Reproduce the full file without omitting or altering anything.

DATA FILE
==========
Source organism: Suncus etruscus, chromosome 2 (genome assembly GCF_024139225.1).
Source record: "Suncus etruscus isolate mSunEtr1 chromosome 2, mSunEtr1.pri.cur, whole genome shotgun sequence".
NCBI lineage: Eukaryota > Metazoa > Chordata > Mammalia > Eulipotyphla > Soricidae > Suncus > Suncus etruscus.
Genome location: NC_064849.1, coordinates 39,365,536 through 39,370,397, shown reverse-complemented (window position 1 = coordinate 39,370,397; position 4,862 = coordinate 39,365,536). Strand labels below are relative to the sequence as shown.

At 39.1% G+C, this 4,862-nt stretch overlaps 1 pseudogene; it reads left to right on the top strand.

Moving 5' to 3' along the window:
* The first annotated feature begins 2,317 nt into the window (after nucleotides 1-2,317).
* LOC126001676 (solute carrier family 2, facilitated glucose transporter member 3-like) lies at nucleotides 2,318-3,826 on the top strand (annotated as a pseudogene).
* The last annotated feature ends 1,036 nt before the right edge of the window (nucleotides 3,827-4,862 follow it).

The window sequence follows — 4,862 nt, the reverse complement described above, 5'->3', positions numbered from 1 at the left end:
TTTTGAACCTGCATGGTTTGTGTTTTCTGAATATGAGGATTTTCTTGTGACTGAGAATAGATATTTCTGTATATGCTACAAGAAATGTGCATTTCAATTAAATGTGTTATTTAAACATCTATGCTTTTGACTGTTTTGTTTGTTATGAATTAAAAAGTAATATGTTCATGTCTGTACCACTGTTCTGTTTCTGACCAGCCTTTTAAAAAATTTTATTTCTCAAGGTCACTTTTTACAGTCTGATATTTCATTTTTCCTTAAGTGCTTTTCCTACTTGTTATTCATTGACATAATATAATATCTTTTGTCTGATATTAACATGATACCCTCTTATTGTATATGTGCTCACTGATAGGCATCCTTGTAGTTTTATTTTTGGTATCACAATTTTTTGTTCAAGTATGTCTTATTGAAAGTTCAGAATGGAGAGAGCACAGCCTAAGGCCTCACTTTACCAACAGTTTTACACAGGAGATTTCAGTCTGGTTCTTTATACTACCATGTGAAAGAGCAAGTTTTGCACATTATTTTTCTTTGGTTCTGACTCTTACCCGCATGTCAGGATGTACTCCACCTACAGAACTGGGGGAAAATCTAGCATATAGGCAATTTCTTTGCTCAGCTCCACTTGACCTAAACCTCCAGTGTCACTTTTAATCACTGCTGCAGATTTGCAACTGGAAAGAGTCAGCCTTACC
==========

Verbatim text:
Source organism: Suncus etruscus, chromosome 2 (genome assembly GCF_024139225.1).
Source record: "Suncus etruscus isolate mSunEtr1 chromosome 2, mSunEtr1.pri.cur, whole genome shotgun sequence".
NCBI lineage: Eukaryota > Metazoa > Chordata > Mammalia > Eulipotyphla > Soricidae > Suncus > Suncus etruscus.
Genome location: NC_064849.1, coordinates 39,365,536 through 39,370,397, shown reverse-complemented (window position 1 = coordinate 39,370,397; position 4,862 = coordinate 39,365,536). Strand labels below are relative to the sequence as shown.

At 39.1% G+C, this 4,862-nt stretch overlaps 1 pseudogene; it reads left to right on the top strand.

Moving 5' to 3' along the window:
* The first annotated feature begins 2,317 nt into the window (after nucleotides 1-2,317).
* LOC126001676 (solute carrier family 2, facilitated glucose transporter member 3-like) lies at nucleotides 2,318-3,826 on the top strand (annotated as a pseudogene).
* The last annotated feature ends 1,036 nt before the right edge of the window (nucleotides 3,827-4,862 follow it).

The window sequence follows — 4,862 nt, the reverse complement described above, 5'->3', positions numbered from 1 at the left end:
TTTTGAACCTGCATGGTTTGTGTTTTCTGAATATGAGGATTTTCTTGTGACTGAGAATAGATATTTCTGTATATGCTACAAGAAATGTGCATTTCAATTAAATGTGTTATTTAAACATCTATGCTTTTGACTGTTTTGTTTGTTATGAATTAAAAAGTAATATGTTCATGTCTGTACCACTGTTCTGTTTCTGACCAGCCTTTTAAAAAATTTTATTTCTCAAGGTCACTTTTTACAGTCTGATATTTCATTTTTCCTTAAGTGCTTTTCCTACTTGTTATTCATTGACATAATATAATATCTTTTGTCTGATATTAACATGATACCCTCTTATTGTATATGTGCTCACTGATAGGCATCCTTGTAGTTTTATTTTTGGTATCACAATTTTTTGTTCAAGTATGTCTTATTGAAAGTTCAGAATGGAGAGAGCACAGCCTAAGGCCTCACTTTACCAACAGTTTTACACAGGAGATTTCAGTCTGGTTCTTTATACTACCATGTGAAAGAGCAAGTTTTGCACATTATTTTTCTTTGGTTCTGACTCTTACCCGCATGTCAGGATGTACTCCACCTACAGAACTGGGGGAAAATCTAGCATATAGGCAATTTCTTTGCTCAGCTCCACTTGACCTAAACCTCCAGTGTCACTTTTAATCACTGCTGCAGATTTGCAACTGGAAAGAGTCAGCCTTACC